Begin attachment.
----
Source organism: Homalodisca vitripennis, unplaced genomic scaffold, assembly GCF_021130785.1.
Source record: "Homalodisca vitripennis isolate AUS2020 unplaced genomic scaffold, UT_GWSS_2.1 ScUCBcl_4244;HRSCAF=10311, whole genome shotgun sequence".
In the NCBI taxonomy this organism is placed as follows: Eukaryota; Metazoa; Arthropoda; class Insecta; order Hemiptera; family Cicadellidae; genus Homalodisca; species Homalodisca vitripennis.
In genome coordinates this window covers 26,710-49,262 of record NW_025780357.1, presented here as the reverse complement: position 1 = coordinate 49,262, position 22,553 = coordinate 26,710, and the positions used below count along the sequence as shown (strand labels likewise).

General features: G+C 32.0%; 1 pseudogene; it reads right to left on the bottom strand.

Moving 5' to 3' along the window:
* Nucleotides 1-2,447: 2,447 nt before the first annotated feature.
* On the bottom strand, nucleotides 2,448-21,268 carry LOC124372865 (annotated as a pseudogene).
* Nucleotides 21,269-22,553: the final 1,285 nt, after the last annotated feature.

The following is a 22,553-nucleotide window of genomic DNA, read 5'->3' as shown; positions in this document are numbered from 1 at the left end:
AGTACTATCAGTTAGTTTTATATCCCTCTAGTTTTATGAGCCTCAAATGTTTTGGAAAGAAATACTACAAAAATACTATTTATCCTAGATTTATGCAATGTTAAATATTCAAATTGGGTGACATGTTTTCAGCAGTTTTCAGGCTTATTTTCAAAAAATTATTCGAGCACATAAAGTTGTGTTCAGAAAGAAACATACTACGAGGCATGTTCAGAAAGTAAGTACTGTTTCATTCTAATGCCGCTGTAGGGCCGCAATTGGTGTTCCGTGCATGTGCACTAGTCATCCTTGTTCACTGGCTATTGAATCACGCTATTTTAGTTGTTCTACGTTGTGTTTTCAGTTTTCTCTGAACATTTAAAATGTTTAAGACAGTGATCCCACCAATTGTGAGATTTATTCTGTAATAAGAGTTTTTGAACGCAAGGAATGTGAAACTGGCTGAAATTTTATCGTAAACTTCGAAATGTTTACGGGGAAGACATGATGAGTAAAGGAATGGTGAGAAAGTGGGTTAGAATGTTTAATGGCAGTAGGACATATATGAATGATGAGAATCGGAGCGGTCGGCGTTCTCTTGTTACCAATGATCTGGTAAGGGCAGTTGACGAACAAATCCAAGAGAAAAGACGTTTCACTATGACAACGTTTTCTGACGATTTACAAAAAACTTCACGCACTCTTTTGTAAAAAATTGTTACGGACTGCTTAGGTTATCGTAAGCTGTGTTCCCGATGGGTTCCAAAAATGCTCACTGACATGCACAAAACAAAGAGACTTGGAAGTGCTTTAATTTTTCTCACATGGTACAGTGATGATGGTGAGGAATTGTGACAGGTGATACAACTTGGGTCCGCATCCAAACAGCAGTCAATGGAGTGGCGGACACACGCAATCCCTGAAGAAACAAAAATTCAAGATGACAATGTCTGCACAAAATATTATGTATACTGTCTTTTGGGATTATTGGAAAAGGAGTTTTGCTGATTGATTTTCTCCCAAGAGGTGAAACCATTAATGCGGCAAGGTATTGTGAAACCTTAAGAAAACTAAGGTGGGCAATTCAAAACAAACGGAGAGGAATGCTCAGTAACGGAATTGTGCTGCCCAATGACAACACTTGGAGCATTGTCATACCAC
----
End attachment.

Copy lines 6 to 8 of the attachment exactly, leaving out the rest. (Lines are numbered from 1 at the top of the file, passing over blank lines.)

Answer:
Moving 5' to 3' along the window:
* Nucleotides 1-2,447: 2,447 nt before the first annotated feature.
* On the bottom strand, nucleotides 2,448-21,268 carry LOC124372865 (annotated as a pseudogene).